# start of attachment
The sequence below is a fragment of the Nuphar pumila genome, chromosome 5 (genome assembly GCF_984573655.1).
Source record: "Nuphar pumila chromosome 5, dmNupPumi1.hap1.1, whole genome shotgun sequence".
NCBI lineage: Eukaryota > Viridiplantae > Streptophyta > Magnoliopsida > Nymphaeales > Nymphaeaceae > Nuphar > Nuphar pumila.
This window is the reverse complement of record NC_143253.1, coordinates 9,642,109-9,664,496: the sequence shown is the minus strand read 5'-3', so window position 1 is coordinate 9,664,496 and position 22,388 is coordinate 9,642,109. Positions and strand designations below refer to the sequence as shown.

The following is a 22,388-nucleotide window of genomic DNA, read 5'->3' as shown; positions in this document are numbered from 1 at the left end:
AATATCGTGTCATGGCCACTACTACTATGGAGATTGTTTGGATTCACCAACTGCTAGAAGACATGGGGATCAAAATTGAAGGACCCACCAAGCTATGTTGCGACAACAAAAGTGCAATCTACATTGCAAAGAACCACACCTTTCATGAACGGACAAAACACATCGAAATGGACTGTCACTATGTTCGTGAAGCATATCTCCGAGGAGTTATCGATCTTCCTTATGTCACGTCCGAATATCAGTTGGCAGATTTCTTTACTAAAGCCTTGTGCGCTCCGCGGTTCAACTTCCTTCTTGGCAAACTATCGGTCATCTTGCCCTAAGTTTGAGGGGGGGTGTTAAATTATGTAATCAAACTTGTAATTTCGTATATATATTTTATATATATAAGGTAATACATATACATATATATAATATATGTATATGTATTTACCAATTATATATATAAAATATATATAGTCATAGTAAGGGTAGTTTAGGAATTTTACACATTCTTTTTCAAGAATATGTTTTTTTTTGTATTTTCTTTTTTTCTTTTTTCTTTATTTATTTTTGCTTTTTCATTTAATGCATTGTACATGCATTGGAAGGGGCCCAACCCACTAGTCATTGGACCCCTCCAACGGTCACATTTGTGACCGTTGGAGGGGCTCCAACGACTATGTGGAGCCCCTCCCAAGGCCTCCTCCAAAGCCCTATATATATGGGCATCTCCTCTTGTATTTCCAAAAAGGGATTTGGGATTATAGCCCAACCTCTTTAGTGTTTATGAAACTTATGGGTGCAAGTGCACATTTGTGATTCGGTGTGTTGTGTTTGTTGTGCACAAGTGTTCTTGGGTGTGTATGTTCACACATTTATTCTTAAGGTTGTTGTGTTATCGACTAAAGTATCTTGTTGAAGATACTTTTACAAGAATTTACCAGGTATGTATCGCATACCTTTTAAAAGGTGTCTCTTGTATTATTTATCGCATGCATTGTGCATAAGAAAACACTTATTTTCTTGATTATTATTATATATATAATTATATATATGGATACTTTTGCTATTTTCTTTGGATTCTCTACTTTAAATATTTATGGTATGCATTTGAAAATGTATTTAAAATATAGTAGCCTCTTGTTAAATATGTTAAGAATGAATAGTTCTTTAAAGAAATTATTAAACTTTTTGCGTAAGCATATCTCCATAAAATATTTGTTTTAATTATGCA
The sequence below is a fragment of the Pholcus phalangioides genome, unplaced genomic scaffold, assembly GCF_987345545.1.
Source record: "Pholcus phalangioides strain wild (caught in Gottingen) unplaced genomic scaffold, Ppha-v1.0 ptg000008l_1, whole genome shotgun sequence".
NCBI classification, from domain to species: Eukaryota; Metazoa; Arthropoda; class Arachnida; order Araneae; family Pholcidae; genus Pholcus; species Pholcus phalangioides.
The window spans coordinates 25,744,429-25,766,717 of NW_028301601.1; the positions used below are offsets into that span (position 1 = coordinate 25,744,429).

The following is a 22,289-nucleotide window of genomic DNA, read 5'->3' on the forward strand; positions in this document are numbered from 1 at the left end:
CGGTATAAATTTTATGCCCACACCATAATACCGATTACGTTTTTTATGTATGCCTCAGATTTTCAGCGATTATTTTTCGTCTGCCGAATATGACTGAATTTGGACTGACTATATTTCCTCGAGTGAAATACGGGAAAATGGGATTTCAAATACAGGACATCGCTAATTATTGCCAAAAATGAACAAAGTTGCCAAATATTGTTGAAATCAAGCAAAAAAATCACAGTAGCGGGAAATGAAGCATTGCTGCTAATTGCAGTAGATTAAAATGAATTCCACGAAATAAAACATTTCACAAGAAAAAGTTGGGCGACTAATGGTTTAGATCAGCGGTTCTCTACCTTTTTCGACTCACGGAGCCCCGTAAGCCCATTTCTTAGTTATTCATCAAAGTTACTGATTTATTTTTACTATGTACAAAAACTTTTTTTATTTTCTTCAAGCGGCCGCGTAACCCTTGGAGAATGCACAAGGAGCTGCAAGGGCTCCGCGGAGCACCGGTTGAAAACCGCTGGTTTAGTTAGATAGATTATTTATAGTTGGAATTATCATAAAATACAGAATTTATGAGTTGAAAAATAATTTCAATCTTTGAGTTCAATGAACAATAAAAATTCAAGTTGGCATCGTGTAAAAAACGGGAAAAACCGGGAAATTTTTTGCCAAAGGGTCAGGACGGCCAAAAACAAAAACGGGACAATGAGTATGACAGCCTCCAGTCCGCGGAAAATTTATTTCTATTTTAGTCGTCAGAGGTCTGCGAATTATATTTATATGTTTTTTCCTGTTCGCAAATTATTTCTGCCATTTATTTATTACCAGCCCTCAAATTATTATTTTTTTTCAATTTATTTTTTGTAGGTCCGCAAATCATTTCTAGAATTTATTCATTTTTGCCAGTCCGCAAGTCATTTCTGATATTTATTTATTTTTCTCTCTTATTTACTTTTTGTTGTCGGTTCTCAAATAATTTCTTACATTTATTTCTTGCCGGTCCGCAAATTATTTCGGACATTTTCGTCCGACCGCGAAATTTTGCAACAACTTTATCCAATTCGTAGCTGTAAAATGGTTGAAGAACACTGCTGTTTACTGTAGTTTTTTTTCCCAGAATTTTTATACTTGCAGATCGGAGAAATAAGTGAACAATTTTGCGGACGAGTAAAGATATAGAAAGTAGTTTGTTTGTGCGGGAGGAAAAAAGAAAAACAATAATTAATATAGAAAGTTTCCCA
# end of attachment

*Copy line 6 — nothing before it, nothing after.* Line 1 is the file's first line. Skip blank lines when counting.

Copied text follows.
AATATCGTGTCATGGCCACTACTACTATGGAGATTGTTTGGATTCACCAACTGCTAGAAGACATGGGGATCAAAATTGAAGGACCCACCAAGCTATGTTGCGACAACAAAAGTGCAATCTACATTGCAAAGAACCACACCTTTCATGAACGGACAAAACACATCGAAATGGACTGTCACTATGTTCGTGAAGCATATCTCCGAGGAGTTATCGATCTTCCTTATGTCACGTCCGAATATCAGTTGGCAGATTTCTTTACTAAAGCCTTGTGCGCTCCGCGGTTCAACTTCCTTCTTGGCAAACTATCGGTCATCTTGCCCTAAGTTTGAGGGGGGGTGTTAAATTATGTAATCAAACTTGTAATTTCGTATATATATTTTATATATATAAGGTAATACATATACATATATATAATATATGTATATGTATTTACCAATTATATATATAAAATATATATAGTCATAGTAAGGGTAGTTTAGGAATTTTACACATTCTTTTTCAAGAATATGTTTTTTTTTGTATTTTCTTTTTTTCTTTTTTCTTTATTTATTTTTGCTTTTTCATTTAATGCATTGTACATGCATTGGAAGGGGCCCAACCCACTAGTCATTGGACCCCTCCAACGGTCACATTTGTGACCGTTGGAGGGGCTCCAACGACTATGTGGAGCCCCTCCCAAGGCCTCCTCCAAAGCCCTATATATATGGGCATCTCCTCTTGTATTTCCAAAAAGGGATTTGGGATTATAGCCCAACCTCTTTAGTGTTTATGAAACTTATGGGTGCAAGTGCACATTTGTGATTCGGTGTGTTGTGTTTGTTGTGCACAAGTGTTCTTGGGTGTGTATGTTCACACATTTATTCTTAAGGTTGTTGTGTTATCGACTAAAGTATCTTGTTGAAGATACTTTTACAAGAATTTACCAGGTATGTATCGCATACCTTTTAAAAGGTGTCTCTTGTATTATTTATCGCATGCATTGTGCATAAGAAAACACTTATTTTCTTGATTATTATTATATATATAATTATATATATGGATACTTTTGCTATTTTCTTTGGATTCTCTACTTTAAATATTTATGGTATGCATTTGAAAATGTATTTAAAATATAGTAGCCTCTTGTTAAATATGTTAAGAATGAATAGTTCTTTAAAGAAATTATTAAACTTTTTGCGTAAGCATATCTCCATAAAATATTTGTTTTAATTATGCA